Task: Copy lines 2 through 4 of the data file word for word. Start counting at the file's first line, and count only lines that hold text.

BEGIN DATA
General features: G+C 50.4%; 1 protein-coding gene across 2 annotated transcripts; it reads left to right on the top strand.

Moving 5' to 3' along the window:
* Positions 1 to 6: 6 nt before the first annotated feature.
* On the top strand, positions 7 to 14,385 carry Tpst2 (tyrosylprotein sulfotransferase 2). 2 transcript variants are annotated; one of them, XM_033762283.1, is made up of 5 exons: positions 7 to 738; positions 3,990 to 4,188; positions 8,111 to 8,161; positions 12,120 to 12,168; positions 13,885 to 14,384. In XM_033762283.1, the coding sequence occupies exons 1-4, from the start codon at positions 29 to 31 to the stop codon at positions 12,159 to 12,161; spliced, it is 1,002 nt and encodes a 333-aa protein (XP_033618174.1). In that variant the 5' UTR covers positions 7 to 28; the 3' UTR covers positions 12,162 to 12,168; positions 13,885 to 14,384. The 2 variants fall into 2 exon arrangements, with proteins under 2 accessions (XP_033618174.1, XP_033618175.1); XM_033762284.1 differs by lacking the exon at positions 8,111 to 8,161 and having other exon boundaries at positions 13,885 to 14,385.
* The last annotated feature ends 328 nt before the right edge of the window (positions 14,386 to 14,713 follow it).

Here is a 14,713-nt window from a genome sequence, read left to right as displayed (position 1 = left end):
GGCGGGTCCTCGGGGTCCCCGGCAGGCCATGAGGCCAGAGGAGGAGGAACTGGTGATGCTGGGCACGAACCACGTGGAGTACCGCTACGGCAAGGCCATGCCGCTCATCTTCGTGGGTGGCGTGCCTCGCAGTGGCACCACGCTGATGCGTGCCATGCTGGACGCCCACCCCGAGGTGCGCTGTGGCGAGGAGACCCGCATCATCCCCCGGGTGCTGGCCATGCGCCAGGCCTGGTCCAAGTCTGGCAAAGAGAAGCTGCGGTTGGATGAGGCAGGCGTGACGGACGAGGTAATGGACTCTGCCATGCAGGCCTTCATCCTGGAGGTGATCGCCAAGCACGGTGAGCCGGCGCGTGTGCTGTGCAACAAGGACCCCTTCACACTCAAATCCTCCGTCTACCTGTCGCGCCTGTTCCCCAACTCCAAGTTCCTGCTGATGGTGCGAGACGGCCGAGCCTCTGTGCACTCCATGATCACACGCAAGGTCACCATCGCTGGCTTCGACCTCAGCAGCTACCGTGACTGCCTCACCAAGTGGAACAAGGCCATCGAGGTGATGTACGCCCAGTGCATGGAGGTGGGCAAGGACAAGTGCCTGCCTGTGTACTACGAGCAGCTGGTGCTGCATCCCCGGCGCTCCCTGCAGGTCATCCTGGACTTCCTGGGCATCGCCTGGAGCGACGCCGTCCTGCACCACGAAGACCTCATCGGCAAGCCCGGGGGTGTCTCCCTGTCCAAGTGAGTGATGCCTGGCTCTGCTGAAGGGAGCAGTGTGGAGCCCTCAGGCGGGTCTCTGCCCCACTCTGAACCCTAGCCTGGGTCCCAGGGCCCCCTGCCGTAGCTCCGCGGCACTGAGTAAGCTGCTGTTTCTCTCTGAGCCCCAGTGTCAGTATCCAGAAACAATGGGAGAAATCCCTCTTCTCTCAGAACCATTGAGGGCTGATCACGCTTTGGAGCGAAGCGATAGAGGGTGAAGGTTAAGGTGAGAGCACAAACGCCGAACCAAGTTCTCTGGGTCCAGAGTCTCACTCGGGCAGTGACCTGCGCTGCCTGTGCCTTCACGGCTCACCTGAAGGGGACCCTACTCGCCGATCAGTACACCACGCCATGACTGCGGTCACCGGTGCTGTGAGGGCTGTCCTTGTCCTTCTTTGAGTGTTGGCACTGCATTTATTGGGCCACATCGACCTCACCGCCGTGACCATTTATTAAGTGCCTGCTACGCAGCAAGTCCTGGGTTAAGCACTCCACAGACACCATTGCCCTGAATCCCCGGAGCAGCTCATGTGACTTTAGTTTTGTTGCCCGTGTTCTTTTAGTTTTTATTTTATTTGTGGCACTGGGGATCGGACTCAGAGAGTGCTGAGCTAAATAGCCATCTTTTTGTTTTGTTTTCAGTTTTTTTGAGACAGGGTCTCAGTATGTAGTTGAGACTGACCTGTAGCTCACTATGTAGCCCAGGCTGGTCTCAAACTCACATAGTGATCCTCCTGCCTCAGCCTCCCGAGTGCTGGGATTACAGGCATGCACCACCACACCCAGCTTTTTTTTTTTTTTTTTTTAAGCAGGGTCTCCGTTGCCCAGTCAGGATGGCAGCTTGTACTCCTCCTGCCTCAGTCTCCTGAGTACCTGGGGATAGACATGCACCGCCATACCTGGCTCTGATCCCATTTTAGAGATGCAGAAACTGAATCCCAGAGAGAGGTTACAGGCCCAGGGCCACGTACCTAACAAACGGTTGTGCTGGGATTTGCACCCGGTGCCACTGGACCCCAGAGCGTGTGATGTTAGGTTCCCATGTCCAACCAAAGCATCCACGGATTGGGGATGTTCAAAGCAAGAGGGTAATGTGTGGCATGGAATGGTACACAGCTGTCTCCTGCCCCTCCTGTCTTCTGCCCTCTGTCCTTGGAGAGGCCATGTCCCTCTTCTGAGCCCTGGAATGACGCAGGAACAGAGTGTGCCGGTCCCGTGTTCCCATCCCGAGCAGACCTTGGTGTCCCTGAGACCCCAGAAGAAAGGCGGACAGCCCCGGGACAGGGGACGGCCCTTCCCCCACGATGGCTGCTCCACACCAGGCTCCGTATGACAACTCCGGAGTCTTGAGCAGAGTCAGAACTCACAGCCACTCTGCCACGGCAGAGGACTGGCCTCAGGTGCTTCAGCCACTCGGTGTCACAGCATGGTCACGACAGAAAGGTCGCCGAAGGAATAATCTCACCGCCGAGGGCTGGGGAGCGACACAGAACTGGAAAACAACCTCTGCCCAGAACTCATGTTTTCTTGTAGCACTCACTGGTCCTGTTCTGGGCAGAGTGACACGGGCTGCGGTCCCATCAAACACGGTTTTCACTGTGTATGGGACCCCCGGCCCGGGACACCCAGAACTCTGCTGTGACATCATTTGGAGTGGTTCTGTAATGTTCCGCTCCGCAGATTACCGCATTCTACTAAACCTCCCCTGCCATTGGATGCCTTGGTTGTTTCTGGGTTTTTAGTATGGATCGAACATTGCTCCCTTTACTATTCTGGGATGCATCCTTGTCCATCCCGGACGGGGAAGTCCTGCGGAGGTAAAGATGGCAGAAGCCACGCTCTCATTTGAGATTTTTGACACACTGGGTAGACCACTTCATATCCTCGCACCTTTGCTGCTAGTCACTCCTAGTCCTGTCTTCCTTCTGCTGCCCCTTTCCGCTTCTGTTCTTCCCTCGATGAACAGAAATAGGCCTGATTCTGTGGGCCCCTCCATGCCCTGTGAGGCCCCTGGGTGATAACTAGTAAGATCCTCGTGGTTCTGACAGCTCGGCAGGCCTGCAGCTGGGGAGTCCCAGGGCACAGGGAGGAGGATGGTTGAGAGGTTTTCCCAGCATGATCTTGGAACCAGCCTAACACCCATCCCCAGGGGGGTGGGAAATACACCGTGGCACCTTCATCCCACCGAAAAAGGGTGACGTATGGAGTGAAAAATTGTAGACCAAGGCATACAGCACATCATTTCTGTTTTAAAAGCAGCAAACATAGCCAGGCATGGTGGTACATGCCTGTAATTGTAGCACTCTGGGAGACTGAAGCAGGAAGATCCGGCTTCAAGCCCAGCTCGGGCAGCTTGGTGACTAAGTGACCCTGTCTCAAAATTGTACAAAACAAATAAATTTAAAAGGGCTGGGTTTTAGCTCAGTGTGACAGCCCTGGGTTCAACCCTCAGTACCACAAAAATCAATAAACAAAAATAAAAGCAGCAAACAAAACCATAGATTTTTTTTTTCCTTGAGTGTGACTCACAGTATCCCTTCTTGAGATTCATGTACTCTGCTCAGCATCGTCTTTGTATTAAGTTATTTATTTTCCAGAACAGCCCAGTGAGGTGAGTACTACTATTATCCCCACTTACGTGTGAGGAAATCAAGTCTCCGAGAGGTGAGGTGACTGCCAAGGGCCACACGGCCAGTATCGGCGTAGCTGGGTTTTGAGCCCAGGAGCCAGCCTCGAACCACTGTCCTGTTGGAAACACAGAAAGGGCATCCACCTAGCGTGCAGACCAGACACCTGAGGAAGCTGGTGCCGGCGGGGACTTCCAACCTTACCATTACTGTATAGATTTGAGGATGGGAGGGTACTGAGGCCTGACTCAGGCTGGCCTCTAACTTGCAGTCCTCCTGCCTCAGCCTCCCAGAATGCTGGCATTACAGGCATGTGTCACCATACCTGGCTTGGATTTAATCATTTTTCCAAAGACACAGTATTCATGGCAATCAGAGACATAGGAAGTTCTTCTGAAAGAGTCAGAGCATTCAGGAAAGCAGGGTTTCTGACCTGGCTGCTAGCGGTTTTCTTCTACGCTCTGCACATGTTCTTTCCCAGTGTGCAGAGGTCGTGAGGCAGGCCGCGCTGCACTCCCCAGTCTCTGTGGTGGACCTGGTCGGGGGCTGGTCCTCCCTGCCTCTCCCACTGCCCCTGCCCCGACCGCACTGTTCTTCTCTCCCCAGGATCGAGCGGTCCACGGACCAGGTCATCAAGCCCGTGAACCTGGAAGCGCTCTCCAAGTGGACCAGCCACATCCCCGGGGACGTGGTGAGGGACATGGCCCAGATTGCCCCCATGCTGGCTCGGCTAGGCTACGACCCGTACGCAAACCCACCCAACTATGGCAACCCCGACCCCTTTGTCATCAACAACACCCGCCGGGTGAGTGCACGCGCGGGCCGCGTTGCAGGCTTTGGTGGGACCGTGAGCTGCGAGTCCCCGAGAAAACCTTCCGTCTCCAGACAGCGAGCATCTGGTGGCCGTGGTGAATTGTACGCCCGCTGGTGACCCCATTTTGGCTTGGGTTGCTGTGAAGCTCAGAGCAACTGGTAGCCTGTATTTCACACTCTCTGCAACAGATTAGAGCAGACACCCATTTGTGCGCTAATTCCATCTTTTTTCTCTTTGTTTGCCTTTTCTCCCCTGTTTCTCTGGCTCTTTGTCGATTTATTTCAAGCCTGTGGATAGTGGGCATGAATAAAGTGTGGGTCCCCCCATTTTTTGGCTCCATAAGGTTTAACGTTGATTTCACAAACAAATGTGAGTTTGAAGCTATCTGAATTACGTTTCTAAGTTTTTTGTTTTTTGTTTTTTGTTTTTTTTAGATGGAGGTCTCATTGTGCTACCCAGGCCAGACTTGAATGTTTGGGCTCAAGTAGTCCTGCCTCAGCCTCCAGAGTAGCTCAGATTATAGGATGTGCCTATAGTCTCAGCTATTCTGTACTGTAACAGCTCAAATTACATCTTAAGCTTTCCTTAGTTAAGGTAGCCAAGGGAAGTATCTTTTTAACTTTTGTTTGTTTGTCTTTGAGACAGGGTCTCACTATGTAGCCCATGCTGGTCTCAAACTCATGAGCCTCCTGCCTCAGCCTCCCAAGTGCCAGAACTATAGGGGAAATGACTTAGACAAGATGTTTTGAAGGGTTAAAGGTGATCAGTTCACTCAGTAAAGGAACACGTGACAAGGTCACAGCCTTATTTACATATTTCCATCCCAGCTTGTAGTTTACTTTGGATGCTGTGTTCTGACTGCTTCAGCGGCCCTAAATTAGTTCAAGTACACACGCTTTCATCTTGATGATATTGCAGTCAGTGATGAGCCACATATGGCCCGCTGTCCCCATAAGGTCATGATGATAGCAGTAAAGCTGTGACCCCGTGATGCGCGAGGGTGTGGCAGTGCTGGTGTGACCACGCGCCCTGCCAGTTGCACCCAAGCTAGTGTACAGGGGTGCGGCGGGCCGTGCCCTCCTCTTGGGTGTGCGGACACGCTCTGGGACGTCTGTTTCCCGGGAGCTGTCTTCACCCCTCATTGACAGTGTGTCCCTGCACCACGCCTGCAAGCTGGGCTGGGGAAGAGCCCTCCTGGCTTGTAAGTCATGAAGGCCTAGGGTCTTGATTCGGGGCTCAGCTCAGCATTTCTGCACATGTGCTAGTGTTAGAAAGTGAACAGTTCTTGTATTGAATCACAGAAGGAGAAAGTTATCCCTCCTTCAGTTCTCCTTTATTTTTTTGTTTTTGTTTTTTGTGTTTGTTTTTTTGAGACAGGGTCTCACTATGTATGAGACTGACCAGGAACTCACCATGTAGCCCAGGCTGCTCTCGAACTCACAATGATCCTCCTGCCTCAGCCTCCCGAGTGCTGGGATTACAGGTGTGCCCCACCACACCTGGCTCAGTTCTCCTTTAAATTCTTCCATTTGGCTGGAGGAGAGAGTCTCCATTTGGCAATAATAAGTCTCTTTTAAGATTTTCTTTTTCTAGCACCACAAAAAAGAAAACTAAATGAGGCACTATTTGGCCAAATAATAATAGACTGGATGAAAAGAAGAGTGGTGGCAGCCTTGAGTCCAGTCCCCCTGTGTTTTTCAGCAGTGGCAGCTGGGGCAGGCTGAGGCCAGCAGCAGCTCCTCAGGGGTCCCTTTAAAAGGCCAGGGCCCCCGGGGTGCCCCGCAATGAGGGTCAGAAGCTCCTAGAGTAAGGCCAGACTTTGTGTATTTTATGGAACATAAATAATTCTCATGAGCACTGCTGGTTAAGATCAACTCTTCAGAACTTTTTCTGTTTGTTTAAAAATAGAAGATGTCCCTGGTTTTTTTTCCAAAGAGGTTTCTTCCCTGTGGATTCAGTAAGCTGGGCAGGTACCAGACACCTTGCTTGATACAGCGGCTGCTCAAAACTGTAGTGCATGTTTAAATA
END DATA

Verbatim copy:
Moving 5' to 3' along the window:
* Positions 1 to 6: 6 nt before the first annotated feature.
* On the top strand, positions 7 to 14,385 carry Tpst2 (tyrosylprotein sulfotransferase 2). 2 transcript variants are annotated; one of them, XM_033762283.1, is made up of 5 exons: positions 7 to 738; positions 3,990 to 4,188; positions 8,111 to 8,161; positions 12,120 to 12,168; positions 13,885 to 14,384. In XM_033762283.1, the coding sequence occupies exons 1-4, from the start codon at positions 29 to 31 to the stop codon at positions 12,159 to 12,161; spliced, it is 1,002 nt and encodes a 333-aa protein (XP_033618174.1). In that variant the 5' UTR covers positions 7 to 28; the 3' UTR covers positions 12,162 to 12,168; positions 13,885 to 14,384. The 2 variants fall into 2 exon arrangements, with proteins under 2 accessions (XP_033618174.1, XP_033618175.1); XM_033762284.1 differs by lacking the exon at positions 8,111 to 8,161 and having other exon boundaries at positions 13,885 to 14,385.